Northern city on the way to Laos
Chiang Rai is a city about a fifth the size of Chiang Mai, located near Thailand’s northern borders with Laos and Myanmar.
While it was once a little off the beaten path, new flight connections to Chiang Rai have unlocked tourism to this city. Several unusual contemporary Buddhist temples make for the main attractions. There are also some gentler attractions in Chiang Rai, such as the mountaintop town of Mae Salong, or hill tribe treks into the nearby national parks.
If you have limited time and you’re not sure where to go in Thailand, then maybe you’ll want to focus on Chiang Mai first. But if you want to see more in the north, or you are on your way to Laos, then Chiang Rai makes for a perfect stopover.
A quaint town off the beaten path
If a town like Pai feels too touristy, then something like Chiang Dao might be more your jam.
It’s not the biggest or best at anything, which happily keeps the masses away, but with its cute bungalows, green hills, and small temples and caves, it’s a delightful slice of rural Thailand. If you’re looking for a more authentically Thai town to stay, then this is it.
Our guide to Chiang Dao will tell you much more.
Mae Hong Son
Remote province perfect for a road trip
The northwest province of Mae Hong Son is one of Thailand’s least populated and most ethnically diverse.
The best way to explore it is to rent a scooter or motorbike in Chiang Mai, typically costing under $10 per day, then riding all your way around the Mae Hong Son Loop, which takes about 4 days minimum.
Several places make for ideal stopovers, including the tourist town of Pai described earlier, as well as Thai towns such as Mae Rim, Mae Taeng, and Mae Sot. Along the way, you can visit numerous temples, stay at an ethical elephant sanctuary, and explore the epic cave of Tham Lod (don’t miss the sunset spectacle of thousands of swifts flying into the cave entrance!).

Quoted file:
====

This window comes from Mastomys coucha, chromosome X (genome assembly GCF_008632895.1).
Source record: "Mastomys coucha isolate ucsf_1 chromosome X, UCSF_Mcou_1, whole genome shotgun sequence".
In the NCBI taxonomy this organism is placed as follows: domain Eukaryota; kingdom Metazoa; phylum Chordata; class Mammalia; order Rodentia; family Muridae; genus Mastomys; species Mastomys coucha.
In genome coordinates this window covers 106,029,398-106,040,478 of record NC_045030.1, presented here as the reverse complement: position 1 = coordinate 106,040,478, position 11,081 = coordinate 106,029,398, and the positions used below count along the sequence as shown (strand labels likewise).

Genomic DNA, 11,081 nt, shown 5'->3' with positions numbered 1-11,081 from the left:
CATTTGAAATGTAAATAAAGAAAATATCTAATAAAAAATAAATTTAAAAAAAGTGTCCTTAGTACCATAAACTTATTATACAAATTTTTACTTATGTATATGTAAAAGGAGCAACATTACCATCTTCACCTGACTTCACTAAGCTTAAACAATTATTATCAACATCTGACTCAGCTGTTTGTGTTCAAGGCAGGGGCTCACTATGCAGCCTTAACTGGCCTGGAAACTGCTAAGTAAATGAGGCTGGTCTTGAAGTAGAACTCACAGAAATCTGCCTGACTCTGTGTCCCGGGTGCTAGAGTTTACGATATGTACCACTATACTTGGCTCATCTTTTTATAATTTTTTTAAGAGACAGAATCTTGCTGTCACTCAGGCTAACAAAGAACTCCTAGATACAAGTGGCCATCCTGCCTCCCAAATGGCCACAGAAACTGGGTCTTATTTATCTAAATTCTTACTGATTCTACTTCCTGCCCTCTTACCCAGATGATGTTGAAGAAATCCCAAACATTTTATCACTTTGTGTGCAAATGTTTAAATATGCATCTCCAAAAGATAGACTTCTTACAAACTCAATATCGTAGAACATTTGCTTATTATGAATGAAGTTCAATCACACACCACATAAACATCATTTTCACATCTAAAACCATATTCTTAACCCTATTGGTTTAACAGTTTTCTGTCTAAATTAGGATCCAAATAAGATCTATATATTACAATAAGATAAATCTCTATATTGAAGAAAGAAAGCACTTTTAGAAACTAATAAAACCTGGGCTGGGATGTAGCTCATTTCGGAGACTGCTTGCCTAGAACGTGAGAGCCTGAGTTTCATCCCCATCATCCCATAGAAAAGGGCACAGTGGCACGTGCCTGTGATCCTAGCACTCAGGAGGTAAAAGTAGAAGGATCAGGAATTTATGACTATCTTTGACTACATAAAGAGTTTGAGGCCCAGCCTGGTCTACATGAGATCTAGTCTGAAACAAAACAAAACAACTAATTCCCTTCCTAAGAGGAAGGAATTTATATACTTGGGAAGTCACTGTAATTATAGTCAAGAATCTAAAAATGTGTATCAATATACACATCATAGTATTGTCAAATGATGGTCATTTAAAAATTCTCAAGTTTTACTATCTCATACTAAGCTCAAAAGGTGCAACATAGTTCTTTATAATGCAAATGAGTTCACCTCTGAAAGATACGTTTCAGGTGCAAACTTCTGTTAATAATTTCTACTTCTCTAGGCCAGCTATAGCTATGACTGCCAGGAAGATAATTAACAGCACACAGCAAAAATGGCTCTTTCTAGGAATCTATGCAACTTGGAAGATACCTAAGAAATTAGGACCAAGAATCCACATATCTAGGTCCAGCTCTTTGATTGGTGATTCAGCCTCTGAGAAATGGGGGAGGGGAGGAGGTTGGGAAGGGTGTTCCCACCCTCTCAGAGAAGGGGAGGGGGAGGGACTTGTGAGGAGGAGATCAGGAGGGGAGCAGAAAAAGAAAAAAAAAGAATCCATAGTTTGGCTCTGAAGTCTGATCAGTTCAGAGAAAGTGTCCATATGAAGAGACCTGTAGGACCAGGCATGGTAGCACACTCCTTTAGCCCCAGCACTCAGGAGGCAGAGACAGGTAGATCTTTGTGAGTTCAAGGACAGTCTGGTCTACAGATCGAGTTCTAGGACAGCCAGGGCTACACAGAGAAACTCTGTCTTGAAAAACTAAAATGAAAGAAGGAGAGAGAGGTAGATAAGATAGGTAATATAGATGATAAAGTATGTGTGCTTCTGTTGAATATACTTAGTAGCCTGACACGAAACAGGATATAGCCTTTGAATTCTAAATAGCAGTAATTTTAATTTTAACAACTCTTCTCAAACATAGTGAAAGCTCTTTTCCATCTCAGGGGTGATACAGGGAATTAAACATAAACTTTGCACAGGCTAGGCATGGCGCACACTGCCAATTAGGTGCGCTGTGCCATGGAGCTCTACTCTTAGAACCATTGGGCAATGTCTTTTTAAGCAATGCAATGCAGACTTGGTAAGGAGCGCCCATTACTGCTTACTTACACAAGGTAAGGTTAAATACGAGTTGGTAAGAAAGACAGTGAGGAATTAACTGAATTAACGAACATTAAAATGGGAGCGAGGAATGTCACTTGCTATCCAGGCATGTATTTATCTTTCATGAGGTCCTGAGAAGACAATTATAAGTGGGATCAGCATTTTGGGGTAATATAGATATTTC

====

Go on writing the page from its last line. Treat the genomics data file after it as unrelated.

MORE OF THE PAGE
The town of Mae Hong Son, with its mountain lake and breathtaking views, really is a jewel. Along with the local northern Thai, peoples from various minorities reside here or close by. Shan, Karen, and Hmong can all be found here and are easily distinguished because of their looks and traditional dress.
The Mae Hong Son Loop is perfect for those looking for a deeper exploration of Thailand, or just to stay in gentle riverside towns and gently falling asleep to the sounds of the jungle.
The south of Thailand is all about the beaches and islands. There is seemingly an island for every type of traveler, whether you are looking for comfort and luxury, or to swing in a hammock in a reggae bar, it’s all there.
The west coast along the Andaman Sea has some of the most developed resorts in Thailand, with Phuket focused mainly on sun-seeking package holidays. Phuket (and the city of Patong) maybe aren’t the most exciting places to be for an independent traveler. Tourism there is rather massive-scale, though it is convenient if you’re just looking for a lazy well-catered beach holiday. Since it’s such a large island, you can always find some nice beaches.